For today’s employees, there are countless points of distraction throughout the day. Smartphones, social media, open space offices – they’re all contributing to lower productivity and loss of focus throughout the day. But there’s one hidden contributor that some team leaders might not even think about: delayed meetings. Starting meetings late generally leads to meetings running over, which ultimately causes a ripple effect that is felt throughout an organization.

When everyone spends their day trying to make up for lost time, people are instantly feeling ‘behind’ and frazzled, which can cause a perpetual ‘bad mood’ throughout a team. Surprisingly, the blame usually falls on the shoulders of managers or executives when meetings start late. Nearly 15% percent of an organization’s collective time is spent in meetings, making them an increasingly important part of corporate daily life. But, around 37% of meetings start late by an average of nearly 15 minutes, causing an overwhelming time suck and loss of productivity.

Why do meetings start late?

In order to take a proactive stance against meeting delay and introduce a new standard of productivity in your organization, you must first recognize the ‘why’ behind meetings starting late. In the grand scheme of things, there are multiple reasons meetings start late. Here are a few occurrences to look out for and some ways to prevent them.

Prior meetings ending late

This first reason is also a result of meetings starting late. Meeting delays are a vicious cycle, especially if your team relies on booking conference rooms and meeting areas in advance. Another reason that can be addressed here is people just hanging out in a conference room after a meeting ends. Make sure your company culture addresses the right (read: polite) way to end a meeting, which is to take chitchat out of the room and let the next meeting come in. The best way to prevent meetings running over is simply to keep your team on time. When meetings actually start on time, they don’t run over (or at least, they don’t run over as much), which means the next scheduled meeting can start on time.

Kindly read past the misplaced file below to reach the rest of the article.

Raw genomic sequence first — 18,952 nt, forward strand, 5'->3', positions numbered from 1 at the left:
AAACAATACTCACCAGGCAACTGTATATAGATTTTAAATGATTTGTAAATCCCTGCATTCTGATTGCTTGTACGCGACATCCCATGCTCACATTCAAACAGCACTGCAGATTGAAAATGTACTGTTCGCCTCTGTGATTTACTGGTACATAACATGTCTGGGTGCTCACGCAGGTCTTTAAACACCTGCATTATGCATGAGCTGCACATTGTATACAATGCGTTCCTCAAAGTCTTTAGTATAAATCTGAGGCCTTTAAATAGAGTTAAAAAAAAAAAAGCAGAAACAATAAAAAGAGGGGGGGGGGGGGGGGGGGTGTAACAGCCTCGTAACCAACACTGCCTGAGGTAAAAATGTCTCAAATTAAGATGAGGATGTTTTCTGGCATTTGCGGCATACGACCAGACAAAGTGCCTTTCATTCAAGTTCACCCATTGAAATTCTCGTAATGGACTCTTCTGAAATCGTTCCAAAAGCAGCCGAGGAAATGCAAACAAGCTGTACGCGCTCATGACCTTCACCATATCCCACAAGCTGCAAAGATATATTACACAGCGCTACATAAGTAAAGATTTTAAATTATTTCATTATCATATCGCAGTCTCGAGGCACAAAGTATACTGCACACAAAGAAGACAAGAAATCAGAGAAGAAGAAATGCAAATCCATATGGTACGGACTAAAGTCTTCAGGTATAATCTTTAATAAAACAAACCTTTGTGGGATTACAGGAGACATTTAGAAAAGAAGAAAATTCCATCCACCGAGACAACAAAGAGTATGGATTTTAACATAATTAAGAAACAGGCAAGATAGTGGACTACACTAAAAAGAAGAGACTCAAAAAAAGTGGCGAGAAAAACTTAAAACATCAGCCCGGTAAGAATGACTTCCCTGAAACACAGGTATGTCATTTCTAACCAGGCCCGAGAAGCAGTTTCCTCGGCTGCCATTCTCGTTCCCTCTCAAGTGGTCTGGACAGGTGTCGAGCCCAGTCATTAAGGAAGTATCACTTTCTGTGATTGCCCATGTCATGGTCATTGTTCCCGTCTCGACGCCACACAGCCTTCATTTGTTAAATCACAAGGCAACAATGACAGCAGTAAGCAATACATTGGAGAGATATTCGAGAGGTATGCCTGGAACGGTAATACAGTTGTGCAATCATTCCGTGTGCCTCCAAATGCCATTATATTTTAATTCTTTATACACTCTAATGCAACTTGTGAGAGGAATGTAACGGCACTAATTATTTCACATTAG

Poor time management in meetings

This next reason all comes down to management as well. How many times have we all been in meetings where the first five to ten minutes were spent discussing potential topics to discuss in the meeting? It’s all a colossal waste of time for everyone involved, and one of the main reasons meetings have such a bad rep in today’s business culture.

Incredibly, research shows that a meeting that starts just five minutes late can cost a company 8 percent of that meeting. Instead of spending precious meeting minutes planning out what you’re going to discuss, managers can spend a few minutes beforehand jotting down an agenda. Sending talking points out to the team beforehand can help get your entire team thinking about what they want to discuss and can ensure the meeting doesn’t run over into someone else’s time slot.

People simply coming in late to meetings

Even if calendar invites are sent out, meeting notes follow, and a calendar alert serves as a reminder, it’s still possible people won’t show up on time. It’s a basic element of being human: if you ask someone to do something, you’re basically asking them not to. This is not only rude to fellow meeting participants, but it can also detrimentally impact effectiveness and team morale. Twenty-five percent of employees say they’re frustrated when a colleague is 10 minutes late to a meeting, and around 14% of them lose concentration. If you’re leading a team, make sure that punctuality and timeliness are avidly discussed in a clear way so that nobody is unclear about when to arrive (on time, of course).

Technology not on time with meeting

This last one is probably one of the most dreaded scenarios for any person who has ever worked with a team. Typically accompanied by the words ‘technical difficulty’, technological problems can cause serious productivity issues for all involved. Whether it’s problems loading slides, a finicky dial-in, poor screen-share quality, or a down communication system, technical difficulties are no laughing matter. In-person attendees can become distracted and remote attendees can simply not know what’s going on.

The best way to prevent the dreaded meeting downtime is by ensuring you have a best-in-class service provider and support system in place. Today’s businesses must be able to move at a rapid pace, and wasting precious meeting minutes on connecting to a collaboration solution just won’t cut it.

If your team is suffering from delayed meeting-induced productivity issues, it’s time to review your internal processes. Work with other department heads to assess your internal culture around meeting etiquette and work with a best-in-class corporate communication service provider to ensure technical difficulties are a thing of the past.

Jonathan Welzel

Author Jonathan Welzel

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